After 8 years on the receiving end of academia (and a few on the providing end) I don't particularly like the scientific journal process. That's my bias. Michael Clarke wrote an excellent article on why the disruption of this process by web technology hasn't taken place yet (he argues that the web was invented to do just this). He gives 3 reasons embedded in academic culture as to why the web has only incrementally changed the world of scientific literature.
- Validation (peer review)
- Filtration (so much info)
- Designation (how to get grants/tenure)
He argues that these needs are not technological and therefore not disrupted. Imagining what kind of new technology could replace the scientific journal, I immediately thought of SE.
- Open, post-published peer review is becoming more common as data scientists blog their findings and peers comment. SE has a great set up for commenting on questions and answers as well as updating based on comments.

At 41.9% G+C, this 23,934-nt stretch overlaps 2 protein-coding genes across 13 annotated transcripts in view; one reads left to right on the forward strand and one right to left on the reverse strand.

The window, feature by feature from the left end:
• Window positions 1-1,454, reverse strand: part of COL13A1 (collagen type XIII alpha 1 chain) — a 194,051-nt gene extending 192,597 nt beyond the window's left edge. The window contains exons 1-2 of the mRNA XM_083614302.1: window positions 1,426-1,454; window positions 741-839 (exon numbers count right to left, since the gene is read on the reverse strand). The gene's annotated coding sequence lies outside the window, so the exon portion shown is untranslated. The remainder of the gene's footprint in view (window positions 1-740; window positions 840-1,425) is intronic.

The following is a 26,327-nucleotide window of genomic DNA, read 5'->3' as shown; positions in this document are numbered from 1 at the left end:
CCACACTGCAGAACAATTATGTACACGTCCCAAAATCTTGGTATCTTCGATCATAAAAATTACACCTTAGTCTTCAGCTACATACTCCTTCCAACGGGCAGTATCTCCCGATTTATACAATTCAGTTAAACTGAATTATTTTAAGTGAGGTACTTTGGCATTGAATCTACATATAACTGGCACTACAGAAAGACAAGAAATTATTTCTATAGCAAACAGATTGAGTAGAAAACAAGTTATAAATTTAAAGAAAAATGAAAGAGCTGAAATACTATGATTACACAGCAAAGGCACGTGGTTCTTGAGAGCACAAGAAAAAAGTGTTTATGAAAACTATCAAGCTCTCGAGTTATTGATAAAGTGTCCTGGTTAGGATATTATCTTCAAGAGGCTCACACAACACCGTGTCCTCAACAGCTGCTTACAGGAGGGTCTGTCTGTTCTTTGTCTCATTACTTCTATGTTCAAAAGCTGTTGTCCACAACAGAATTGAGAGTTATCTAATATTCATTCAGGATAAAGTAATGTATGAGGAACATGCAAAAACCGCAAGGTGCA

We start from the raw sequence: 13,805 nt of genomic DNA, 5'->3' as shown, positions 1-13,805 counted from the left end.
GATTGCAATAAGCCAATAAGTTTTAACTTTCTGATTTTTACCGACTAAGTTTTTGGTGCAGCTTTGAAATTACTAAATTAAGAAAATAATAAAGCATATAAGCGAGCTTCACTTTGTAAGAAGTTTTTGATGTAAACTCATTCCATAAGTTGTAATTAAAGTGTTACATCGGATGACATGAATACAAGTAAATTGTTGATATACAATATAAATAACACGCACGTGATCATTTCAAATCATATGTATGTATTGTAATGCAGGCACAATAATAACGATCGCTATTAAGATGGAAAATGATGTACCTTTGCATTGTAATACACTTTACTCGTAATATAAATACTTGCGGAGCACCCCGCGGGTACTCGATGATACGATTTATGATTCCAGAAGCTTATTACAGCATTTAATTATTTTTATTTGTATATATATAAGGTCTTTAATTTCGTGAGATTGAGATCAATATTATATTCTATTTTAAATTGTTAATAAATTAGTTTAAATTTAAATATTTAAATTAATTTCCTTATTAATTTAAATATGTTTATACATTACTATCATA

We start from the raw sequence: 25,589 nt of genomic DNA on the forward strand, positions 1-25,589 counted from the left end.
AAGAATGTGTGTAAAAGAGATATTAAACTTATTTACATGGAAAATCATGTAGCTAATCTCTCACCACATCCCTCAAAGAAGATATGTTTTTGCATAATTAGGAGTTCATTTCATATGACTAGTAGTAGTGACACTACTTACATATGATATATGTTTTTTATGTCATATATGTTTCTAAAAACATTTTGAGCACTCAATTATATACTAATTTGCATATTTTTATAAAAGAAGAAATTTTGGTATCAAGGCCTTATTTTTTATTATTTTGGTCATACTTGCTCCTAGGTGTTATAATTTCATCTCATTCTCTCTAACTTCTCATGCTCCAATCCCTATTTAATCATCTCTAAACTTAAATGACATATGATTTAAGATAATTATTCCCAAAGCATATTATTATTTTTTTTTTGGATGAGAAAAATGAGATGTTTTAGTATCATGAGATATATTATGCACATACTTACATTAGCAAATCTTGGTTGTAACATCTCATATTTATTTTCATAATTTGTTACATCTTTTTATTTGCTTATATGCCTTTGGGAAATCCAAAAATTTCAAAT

- Voting in SE provides a great filter for the best stuff.
- Reputation is becoming more and more reliable in SE and is now seen on job resumes.
I can imagine SE starting "scientific journal" sites to go hand in hand with some "Q&A" sites. Much of the functionality would be similar, but instead of questions there would be scientific articles. And instead of answers there would be reviewers' comments on the article. Some additional incremental functionality such as the ability to indicate incorporation of comments in the article, or ability to browse core articles easily, could be added as needed in the same way meta works.
What do you think?
Could/should SE host the awaited web-based replacement for the scientific publishing process?